Despite best efforts stakeholders will inevitably make requests that threaten to expand scope boundaries. Addressing expansion requests by analyzing implications on time, resources, costs and priorities allows balanced decisions aligned to goals and constraints.

Adjusting Deliverables as Understanding Evolves

True agility requires not just expert scoping but willingness to refine specifications based on evolving understanding. But this needs to be a deliberate process anchored firmly to goals.

Reviewing learnings and adjusting deliverable contents

Regular reviews of interim learning and output solicited from users using techniques like sprint reviews and retrospectives allows identifying what refining is needed in the contents to better meet outcomes. Course corrections may span prioritization changes, content addition/removal, modifying dimensions like level of detail to better achieve validation needs.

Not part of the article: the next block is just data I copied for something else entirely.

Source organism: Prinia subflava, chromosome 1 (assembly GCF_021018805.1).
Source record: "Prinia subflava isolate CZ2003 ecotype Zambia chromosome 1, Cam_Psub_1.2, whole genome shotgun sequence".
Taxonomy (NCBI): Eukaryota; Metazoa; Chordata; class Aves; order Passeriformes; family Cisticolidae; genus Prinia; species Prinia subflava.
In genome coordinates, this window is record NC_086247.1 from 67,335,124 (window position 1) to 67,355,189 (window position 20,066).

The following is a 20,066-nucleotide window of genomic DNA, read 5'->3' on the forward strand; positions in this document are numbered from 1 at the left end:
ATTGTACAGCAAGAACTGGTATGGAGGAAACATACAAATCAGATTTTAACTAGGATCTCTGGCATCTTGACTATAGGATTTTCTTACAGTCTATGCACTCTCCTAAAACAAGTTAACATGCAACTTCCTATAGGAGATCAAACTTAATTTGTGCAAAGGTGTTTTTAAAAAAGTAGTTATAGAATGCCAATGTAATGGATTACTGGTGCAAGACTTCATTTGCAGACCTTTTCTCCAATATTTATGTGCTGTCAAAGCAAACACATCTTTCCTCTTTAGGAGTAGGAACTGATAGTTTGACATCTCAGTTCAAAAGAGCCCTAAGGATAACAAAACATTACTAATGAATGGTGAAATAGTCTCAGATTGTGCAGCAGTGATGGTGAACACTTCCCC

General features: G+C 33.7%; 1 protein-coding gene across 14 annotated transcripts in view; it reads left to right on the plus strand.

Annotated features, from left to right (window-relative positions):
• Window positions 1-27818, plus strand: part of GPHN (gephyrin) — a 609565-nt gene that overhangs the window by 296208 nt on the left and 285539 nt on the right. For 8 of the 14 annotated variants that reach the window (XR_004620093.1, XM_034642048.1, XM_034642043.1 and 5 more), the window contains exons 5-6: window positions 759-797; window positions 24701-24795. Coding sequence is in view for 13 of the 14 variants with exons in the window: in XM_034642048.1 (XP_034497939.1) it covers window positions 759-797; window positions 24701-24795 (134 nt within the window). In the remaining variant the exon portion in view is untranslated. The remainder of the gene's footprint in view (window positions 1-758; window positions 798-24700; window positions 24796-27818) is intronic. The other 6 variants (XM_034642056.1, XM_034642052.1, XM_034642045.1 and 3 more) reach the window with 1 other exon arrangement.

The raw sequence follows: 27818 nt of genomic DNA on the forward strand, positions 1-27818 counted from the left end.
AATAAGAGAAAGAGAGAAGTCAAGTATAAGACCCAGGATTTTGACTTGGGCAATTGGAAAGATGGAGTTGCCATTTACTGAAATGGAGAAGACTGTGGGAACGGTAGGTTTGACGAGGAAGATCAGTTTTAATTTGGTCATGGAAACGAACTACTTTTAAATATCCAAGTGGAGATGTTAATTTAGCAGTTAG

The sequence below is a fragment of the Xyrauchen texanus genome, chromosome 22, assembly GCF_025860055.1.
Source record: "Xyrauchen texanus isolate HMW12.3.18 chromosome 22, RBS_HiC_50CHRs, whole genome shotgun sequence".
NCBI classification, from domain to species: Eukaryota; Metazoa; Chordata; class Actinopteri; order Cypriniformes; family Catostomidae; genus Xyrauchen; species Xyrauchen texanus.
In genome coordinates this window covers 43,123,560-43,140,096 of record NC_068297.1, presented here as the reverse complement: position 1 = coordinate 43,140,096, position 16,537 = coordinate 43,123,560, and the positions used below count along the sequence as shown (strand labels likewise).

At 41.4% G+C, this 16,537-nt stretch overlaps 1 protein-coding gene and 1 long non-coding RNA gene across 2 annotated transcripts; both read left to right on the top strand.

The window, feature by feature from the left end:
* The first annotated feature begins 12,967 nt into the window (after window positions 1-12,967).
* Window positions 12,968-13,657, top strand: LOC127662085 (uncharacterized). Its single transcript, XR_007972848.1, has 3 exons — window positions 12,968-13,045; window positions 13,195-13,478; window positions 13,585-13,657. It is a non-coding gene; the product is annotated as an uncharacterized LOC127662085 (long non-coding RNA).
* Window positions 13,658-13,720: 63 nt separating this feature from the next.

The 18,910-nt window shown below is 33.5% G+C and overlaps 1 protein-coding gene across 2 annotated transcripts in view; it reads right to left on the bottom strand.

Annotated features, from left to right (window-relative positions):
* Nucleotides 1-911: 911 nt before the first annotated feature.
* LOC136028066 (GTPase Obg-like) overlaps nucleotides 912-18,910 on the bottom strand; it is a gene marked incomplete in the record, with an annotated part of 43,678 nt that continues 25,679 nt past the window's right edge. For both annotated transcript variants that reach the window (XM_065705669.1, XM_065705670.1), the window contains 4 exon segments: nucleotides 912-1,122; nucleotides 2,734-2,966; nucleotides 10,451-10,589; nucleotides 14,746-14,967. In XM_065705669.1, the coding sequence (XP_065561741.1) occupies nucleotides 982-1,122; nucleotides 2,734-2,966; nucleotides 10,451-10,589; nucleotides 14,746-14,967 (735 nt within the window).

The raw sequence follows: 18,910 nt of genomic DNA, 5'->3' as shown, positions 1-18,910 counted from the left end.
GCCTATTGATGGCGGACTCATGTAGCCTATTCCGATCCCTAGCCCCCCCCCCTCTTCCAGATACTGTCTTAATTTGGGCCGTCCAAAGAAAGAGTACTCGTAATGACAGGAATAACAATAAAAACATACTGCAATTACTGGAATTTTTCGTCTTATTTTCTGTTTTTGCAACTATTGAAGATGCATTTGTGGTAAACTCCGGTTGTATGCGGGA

Avoiding scope creep with deliberate change control

While changes due to learning are necessary, solid change control processes are vital to prevent scope creep through endless unchecked additions. Some governance aspects include:

  • Analysis of impacts to cost, schedule, resources before approving change
  • Securing appropriate funding and budget expansions
  • Updating plans and charters to reflect changes
  • Notifying and getting signoffs from all impacted stakeholders
  • Maintaining an audit trail tracking expansion reasons

Expanding scope only when justified

Rigorous prioritization ensures scope expansions take place only for high-value items truly justified after considering importance vs urgency, size vs complexity and assessing opportunity costs by precluding other items. Essentially do the homework comprehensively before widening that scope boundary!

Conclusion: MVP Deliverables Enable Controlled Exploration

Uncertainty is the only certainty with exploratory work. Trying to obsessively define deliverables upfront is not just impractical but counterproductive if it precludes nimbleness. The MVP model for project deliverables successfully balances the critical tension between focus and flexibility. Circling back from emergent learnings while retaining the core of what matters most is key to strike project gold!